Page last updated at 23:39 GMT, Friday, 12 September 2008 00:39 UK

'Alcohol damaged my adopted child'

By Jane Elliott
Health reporter, BBC News

Pregnant woman
Government advisers recommend no drinking during pregnancy
When Julia Brown adopted, she was aware that her new baby daughter had problems.

For several years medics went through possible diagnoses.

The suggestions included autism, attention deficit hyperactivity disorder and dyspraxia - a movement disorder.

"Her diagnosis ran to two or three lines. It was always 'she has this with this'," said Julia.

Brain damaged

It wasn't until her daughter was five or six that doctors established that she had in fact been brain-damaged in the womb by her natural mother's drinking, and she was diagnosed with Foetal Alcohol Spectrum Disorder (FASD).

Julia has come to terms with her daughter's disabilities, but says the early years without an accurate diagnosis made things difficult.

Alcohol misuse in pregnancy causes a hidden, but very real disability in the affected child
Community paediatrician Mary Mather

"We knew that we were adopting a child with some sort of difficulties, but we had no-one to compare her with," she said.

"Then, when she went to nursery, we noticed that she had poor balance, poor spatial awareness and inattention.

"We had very little support and very little awareness of it - we had to put two and two together.

"Her mother was not an alcoholic, but we knew that she had had alcohol during the pregnancy."

However Julia, who lives in Oxfordshire, has no way of knowing how much she drank.

Support centre

Her daughter is now nine, but is at the same developmental stage as the average four-year-old.

She has a catalogue of health problems relating to the womb damage, including a squint, repeated ear infections and poorly developed teeth, and finds tasks such as doing up buttons very difficult.

The girl has no sense of danger and a lack of impulse control, meaning that if she wants something she takes it.

Julia Brown
Julia knew her adopted daughter had problems

Now the UK's first centre has opened in London to support children who were affected in the womb by their mother's drinking.

Its aim is to research and establish the needs of the 7,000 such children living in the UK.

Parents for Children (PfC) is the only adoption charity in England dedicated to finding homes for children with disabilities, including those with FASD.

It set up the centre in response to the growing number of children affected by alcohol in the womb, who are being put up for fostering and adoption.

Some local authorities are reporting that up to 70% of children with a disability who need adoptive families have drugs and alcohol in their background.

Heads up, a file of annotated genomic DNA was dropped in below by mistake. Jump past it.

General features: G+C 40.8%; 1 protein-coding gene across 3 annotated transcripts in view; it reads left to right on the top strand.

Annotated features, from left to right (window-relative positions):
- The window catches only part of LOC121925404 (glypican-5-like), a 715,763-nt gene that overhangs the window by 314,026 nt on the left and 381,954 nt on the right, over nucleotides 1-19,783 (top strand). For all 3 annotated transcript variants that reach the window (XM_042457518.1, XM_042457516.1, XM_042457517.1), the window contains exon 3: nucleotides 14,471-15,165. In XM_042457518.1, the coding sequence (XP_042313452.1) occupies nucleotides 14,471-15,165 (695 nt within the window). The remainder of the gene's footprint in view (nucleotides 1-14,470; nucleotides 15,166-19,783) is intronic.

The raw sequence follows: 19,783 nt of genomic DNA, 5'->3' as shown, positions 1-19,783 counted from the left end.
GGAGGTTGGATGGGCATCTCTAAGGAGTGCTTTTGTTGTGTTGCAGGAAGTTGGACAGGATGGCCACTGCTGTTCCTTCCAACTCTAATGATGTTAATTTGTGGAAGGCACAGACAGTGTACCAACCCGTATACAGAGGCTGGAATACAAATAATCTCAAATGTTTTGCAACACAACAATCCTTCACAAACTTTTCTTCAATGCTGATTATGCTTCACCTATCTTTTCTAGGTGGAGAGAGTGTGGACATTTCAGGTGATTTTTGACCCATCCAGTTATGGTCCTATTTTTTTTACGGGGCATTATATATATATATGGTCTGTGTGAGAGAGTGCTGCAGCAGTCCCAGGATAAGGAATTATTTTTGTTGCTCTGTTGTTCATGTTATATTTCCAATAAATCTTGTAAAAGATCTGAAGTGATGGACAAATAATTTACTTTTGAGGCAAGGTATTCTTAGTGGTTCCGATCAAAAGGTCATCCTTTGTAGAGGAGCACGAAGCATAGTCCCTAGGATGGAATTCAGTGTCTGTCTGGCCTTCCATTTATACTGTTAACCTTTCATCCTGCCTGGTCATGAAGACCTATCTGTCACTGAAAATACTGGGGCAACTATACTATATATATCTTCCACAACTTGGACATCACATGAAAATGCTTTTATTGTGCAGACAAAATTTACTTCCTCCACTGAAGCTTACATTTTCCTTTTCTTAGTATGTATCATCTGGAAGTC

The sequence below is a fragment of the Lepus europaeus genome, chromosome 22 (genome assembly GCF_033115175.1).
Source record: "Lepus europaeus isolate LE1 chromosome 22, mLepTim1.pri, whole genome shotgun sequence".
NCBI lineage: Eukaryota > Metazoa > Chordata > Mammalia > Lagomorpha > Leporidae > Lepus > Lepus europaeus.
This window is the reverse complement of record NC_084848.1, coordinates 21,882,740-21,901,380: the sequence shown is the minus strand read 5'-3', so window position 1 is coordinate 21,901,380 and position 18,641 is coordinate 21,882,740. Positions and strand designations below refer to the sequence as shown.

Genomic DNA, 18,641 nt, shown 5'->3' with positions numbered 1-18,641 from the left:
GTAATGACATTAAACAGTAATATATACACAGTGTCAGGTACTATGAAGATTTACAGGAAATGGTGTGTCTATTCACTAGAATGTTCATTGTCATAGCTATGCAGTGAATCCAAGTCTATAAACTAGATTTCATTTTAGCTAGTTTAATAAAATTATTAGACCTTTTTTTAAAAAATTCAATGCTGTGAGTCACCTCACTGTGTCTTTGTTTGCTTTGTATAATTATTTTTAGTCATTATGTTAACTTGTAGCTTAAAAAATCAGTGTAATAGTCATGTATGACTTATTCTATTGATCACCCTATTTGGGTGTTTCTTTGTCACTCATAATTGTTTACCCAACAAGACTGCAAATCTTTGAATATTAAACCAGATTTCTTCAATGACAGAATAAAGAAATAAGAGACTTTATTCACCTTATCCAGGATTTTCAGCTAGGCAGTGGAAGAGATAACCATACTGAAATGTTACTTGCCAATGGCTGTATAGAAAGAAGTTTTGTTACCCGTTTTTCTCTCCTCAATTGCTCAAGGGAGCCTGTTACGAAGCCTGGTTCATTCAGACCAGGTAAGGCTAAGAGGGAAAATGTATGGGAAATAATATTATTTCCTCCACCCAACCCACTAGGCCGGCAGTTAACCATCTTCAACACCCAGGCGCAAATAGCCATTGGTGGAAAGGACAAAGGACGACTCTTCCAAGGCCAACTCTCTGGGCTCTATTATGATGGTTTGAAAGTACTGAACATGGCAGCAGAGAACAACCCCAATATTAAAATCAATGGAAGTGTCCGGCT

Once children have been assessed, they and their families can be offered a package of care, support and advice, tailored to their needs, to help the child reach their full potential.

Dr Eddie Brocklesby, director of PfC, said there needed to be better awareness of FASD.

"Courts, social workers, teachers, health experts and prospective adoptive parents are making decisions about these children's future, without realising the full implications FASD can have on their long-term development," he said.

"As FASD is so little recognised, it makes it difficult for parents and teachers to understand these children's needs. Our centre hopes to help redress this."

Tell-tale signs

Mary Mather, a community paediatrician who works for the centre, said it was often very difficult to tell at the time of adoption which children might be affected.

"Alcohol misuse in pregnancy causes a hidden, but very real disability in the affected child," she said.

"The child may not have the facial features which allow the problem to be recognised and diagnosed.

"These features - smaller eyes, flatter cheeks and a less well developed groove between the nose and lip - only occur if alcohol is misused when the face is forming at the start of pregnancy."

But she said the damage, which can cause very severe emotional and behavioural problems, can occur at any stage in the pregnancy.

She said large amounts of alcohol had been known to have serious effects, but that it was not known whether there was a "safe" level. She said the only advice could be not to drink alcohol at all.

"If you don't drink, there is absolutely no risk."

Recent government advice says pregnant women and those trying for a baby should avoid alcohol completely.

The Royal College of Obstetricians and Gynaecologists says there is no evidence that a couple of units once or twice a week will do any harm to the baby, although it agrees abstinence is the safest course.

Q&A: Alcohol and pregnancy
26 Mar 08 |  Health
Help for alcohol syndrome parents
08 Sep 00 |  Scotland


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